Ironically, the Hearst Media group also runs a Hearst Foundation dedicated to honesty in news reporting and investigative reporting. I contacted the president of the Foundation and shared with him the irony that a Hearst TV station was distorting the news and refusing to look into the fact that the leading breast cancer charities are suppressing and lying about the bra/cancer link. Where is the honest news? Where is the investigative reporting?

I had another problem with NBC back in 1995, when Dressed To Kill was first released. The show Dateline was interviewing me for a story on the link, which I didn’t realize was meant to be critical and dismissive of my work. The producer of the segment, however, found a medical historian who was very impressed with our findings and said we had resurrected awareness of the role of the lymphatic system in the creation of cancer. Soon, the story became positive.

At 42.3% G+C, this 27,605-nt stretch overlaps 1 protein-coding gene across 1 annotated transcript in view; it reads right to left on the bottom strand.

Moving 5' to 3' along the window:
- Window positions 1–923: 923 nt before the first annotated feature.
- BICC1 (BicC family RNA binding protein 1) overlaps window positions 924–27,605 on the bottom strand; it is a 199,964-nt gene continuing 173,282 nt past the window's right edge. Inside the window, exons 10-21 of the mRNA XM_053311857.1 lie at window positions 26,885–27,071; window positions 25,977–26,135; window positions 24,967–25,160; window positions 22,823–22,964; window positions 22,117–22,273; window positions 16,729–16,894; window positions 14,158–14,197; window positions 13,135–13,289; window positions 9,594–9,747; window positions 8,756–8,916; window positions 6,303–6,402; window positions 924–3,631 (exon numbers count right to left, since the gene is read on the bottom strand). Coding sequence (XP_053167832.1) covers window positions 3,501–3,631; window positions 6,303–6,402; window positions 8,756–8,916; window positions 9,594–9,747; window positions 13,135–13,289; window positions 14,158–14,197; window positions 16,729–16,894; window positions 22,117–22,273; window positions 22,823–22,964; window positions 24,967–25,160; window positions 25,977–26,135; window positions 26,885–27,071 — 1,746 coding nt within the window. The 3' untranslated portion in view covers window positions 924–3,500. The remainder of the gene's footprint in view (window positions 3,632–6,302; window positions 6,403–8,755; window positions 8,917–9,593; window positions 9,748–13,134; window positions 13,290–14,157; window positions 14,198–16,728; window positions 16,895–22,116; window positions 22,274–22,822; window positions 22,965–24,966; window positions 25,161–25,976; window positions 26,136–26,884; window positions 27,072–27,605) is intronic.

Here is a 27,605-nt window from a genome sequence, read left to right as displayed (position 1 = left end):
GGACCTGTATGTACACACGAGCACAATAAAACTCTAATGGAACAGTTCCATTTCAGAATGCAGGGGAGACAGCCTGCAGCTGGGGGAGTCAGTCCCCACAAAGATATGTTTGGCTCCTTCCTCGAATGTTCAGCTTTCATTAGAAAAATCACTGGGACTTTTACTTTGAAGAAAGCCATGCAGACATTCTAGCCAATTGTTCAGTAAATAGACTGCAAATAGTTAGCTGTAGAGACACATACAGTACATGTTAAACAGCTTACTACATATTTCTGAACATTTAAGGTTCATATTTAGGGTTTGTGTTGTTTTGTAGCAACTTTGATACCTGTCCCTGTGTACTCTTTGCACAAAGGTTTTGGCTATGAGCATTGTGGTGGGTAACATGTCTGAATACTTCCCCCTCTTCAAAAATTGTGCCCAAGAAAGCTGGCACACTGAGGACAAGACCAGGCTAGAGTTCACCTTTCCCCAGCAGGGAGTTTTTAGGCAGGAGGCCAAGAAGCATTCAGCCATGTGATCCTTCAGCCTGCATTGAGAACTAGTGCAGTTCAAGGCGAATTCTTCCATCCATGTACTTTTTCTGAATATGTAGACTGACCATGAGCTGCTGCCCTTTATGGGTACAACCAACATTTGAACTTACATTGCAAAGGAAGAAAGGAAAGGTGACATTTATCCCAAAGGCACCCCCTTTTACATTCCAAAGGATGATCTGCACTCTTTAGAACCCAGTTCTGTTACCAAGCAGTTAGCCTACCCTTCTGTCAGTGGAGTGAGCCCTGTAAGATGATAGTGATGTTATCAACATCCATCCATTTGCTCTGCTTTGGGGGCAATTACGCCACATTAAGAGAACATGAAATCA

The story was then killed. The producer told me that NBC, which produces Dateline, is owned by General Electric. GE has a policy that nothing on Dateline can negatively impact the sales of other GE products or services. As it happens, GE manufactures mammography machines.

The moral of this story is not a pretty one. The media works closely with industry, and the news has become infomercials. “Truth” is apparently what experts say it is, regardless of the facts. And big corporate interests trump all else.

Ladies, you’re on your own. Only you can prevent breast cancer.

Read Dressed To Kill, spread the word about bras and cancer, comment on websites about this important link, and don’t believe what the “experts” say.